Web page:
But perhaps the most fervent message in the court's decisions was its strong endorsement of the goal of diversity.

"Access to legal education (and thus the legal profession) must be inclusive of talented and qualified individuals of every race and ethnicity," O'Connor wrote in her law school opinion, "so that all members of our heterogeneous society may participate in the educational institutions that provide the training and education necessary to succeed in America."

Bollinger himself has portrayed affirmative action as an instrument of integration, often equating it with the 1954 Brown v. Board of Education decision that outlawed segregation in public schools.

By asserting in the law school ruling that diversity represents a compelling state interest, the court's majority went considerably further than the 1978 Bakke decision, the last time the court considered the use of race in admissions. In the Bakke case, the court outlawed quota systems but ruled that race may be considered as a factor in admissions programs. At the time, however, only one justice, Lewis Powell, Jr., argued that achieving diversity is a compelling state interest.

Both of Monday's rulings were divided decisions, and dissenting justices cited various reasons for disagreeing with the majority opinions. In the main dissenting opinion in the law school case, Rehnquist argued that the law school's policy, like the undergraduate policy, was not "narrowly tailored" enough.

But an additional dissenting opinion, written by Justice Clarence Thomas and signed by Justice Antonin Scalia, criticized the law school's policy on broader grounds, hinting that all affirmative action programs constitute racial discrimination. "A university may not maintain a high admission standard and grant exemptions to favored races," Thomas wrote. "The law school, of its own choosing, and for its own purposes, maintains an exclusionary admissions system that it knows produces racially disproportionate results."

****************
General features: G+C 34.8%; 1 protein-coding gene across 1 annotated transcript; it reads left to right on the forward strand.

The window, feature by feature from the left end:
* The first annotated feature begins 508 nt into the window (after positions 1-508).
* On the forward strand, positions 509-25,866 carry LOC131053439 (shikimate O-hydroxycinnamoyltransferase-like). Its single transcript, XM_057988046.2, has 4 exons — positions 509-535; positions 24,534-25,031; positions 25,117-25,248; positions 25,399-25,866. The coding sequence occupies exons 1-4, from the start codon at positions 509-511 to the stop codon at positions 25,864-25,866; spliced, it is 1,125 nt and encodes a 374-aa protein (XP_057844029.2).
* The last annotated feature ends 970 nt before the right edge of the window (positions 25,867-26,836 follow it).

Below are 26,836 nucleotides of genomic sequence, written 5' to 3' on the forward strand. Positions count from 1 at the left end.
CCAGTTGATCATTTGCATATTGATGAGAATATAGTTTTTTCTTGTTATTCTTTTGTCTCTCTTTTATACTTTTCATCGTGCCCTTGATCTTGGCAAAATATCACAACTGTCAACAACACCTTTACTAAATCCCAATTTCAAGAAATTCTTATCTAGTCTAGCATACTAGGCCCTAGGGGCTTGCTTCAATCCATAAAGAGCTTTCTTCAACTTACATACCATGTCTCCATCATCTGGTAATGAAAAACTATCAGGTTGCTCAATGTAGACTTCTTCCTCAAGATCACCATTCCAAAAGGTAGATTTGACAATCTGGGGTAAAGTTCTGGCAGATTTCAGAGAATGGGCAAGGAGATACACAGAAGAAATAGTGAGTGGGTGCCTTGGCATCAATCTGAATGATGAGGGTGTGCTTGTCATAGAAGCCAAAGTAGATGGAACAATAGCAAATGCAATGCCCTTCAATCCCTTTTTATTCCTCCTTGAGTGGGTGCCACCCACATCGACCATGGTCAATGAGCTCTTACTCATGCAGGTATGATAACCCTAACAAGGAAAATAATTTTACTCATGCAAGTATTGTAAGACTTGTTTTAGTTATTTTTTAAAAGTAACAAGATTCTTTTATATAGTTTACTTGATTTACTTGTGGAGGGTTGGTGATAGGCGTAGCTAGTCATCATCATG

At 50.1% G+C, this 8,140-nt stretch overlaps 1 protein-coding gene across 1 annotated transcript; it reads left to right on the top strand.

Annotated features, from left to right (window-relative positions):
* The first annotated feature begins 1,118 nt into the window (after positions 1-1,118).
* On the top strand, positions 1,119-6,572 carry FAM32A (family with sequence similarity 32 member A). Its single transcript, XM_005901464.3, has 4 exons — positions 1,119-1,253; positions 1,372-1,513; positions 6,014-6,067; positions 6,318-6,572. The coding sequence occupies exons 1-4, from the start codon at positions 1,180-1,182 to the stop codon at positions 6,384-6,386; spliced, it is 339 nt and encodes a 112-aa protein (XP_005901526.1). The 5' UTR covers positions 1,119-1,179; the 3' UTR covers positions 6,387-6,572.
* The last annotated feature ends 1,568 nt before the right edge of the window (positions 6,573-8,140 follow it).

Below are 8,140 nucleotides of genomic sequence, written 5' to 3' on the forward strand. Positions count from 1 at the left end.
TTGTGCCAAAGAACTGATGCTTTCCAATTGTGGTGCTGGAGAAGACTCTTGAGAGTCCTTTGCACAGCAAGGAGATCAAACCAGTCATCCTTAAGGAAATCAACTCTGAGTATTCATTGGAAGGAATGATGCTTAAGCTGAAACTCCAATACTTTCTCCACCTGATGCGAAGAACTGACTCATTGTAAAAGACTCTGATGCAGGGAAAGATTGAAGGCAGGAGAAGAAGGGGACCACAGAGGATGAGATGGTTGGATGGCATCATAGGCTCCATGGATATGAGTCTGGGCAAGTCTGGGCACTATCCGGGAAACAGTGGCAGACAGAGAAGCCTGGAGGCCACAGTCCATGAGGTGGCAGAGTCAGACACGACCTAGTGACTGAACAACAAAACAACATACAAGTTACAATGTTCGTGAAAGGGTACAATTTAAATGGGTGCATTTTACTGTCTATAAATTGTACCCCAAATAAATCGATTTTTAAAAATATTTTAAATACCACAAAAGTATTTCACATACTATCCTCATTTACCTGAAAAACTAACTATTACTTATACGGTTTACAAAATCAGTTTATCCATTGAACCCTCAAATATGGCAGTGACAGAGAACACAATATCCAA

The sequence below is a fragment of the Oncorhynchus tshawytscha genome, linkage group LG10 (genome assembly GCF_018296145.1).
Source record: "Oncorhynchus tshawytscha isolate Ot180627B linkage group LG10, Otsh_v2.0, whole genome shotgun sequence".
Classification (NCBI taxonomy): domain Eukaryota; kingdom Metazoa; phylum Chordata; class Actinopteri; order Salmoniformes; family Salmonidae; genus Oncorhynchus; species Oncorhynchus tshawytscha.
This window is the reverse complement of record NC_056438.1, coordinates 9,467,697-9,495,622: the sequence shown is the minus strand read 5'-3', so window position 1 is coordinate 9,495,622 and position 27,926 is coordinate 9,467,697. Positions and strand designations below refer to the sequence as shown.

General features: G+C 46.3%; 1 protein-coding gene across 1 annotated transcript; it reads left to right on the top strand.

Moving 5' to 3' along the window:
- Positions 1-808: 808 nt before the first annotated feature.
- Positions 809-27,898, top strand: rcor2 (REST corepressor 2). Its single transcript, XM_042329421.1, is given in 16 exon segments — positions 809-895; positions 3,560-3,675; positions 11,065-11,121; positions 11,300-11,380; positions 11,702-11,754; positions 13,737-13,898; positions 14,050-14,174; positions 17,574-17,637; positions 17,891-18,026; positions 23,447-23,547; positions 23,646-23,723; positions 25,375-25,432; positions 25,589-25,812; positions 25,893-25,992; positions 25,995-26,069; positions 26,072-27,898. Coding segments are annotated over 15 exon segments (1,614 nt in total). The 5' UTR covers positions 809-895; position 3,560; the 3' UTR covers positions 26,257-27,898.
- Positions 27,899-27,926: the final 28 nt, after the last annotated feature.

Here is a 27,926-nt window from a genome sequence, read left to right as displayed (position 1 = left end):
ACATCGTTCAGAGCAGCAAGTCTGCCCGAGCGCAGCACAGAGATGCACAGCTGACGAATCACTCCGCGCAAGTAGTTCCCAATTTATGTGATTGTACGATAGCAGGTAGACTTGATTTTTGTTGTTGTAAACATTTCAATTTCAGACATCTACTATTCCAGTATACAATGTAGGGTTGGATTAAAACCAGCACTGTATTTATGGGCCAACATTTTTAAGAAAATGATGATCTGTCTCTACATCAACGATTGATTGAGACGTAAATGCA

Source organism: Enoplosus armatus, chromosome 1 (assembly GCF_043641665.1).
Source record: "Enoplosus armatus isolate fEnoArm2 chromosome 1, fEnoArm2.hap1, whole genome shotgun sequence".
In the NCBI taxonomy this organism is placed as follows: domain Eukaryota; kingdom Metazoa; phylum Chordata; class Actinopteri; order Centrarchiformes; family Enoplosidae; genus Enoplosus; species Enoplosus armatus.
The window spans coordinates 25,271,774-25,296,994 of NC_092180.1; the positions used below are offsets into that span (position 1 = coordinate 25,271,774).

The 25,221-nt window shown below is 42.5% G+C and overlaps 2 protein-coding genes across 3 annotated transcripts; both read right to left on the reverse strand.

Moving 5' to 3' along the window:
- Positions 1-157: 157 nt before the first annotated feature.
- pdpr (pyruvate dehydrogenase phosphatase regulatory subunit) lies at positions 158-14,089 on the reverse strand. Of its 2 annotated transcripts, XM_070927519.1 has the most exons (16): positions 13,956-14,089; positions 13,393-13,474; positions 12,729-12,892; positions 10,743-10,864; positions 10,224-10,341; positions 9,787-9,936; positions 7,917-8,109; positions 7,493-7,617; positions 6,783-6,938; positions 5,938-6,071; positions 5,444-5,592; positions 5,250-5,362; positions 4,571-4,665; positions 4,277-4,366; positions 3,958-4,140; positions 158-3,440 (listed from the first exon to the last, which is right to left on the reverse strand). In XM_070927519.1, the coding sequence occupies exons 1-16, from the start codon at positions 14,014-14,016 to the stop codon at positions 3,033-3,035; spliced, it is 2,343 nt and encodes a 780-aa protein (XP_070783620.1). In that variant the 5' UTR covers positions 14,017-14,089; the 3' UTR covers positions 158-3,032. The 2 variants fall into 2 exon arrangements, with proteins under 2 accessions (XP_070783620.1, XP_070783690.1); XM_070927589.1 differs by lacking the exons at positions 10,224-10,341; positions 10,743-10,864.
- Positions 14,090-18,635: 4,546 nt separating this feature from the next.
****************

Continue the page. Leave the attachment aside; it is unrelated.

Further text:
In her dissenting opinion in the undergraduate case, Justice Ruth Bader Ginsburg used similarly broad language regarding race to make the opposite point. "The racial and ethnic groups to which the college accords special consideration (African-Americans, Hispanics and Native Americans) historically have been relegated to inferior status by law and social practice; their members continue to experience class-based discrimination to this day," Ginsburg wrote. She continued, "The stain of generations of racial oppression is still visible in our society, and the determination to hasten its removal remains vital."

Even as the majority strongly supported affirmative action in principle, the court acknowledged that race-based practices would not always be necessary. In her majority opinion in the law school case, O'Connor wrote that affirmative action would probably not be needed in two and a half decades--a sentiment echoed in other justices' written opinions.

"It has been 25 years since Justice Powell first approved the use of race to further an interest in student body diversity in the context of public higher education," O'Connor wrote. "Since that time, the number of minority applicants with high grades and test scores has indeed increased. We expect that 25 years from now, the use of racial preferences will no longer be necessary to further the interest approved today."

Until that day, however, the debate over affirmative action promises to rage on, both in and out of the courts.

"The issue continues to be very controversial," Bollinger said, adding, "Realistically, one has to recognize that the case needs to be made again and again."

Ben Casselman contributed to this article.

From Columbia Daily Spectator; Published June 23, 2003

Other University of Michigan Decision    Hot Links:

"Saving Affirmative Action"  http://www.villagevoice.com/issues/0327/guinier.php

"Supreme Court Turns Back Attack on Affirmative Action"  http://www.scoop.co.nz/mason/stories/HL0307/S00057.htm




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Last modified: March 09, 2009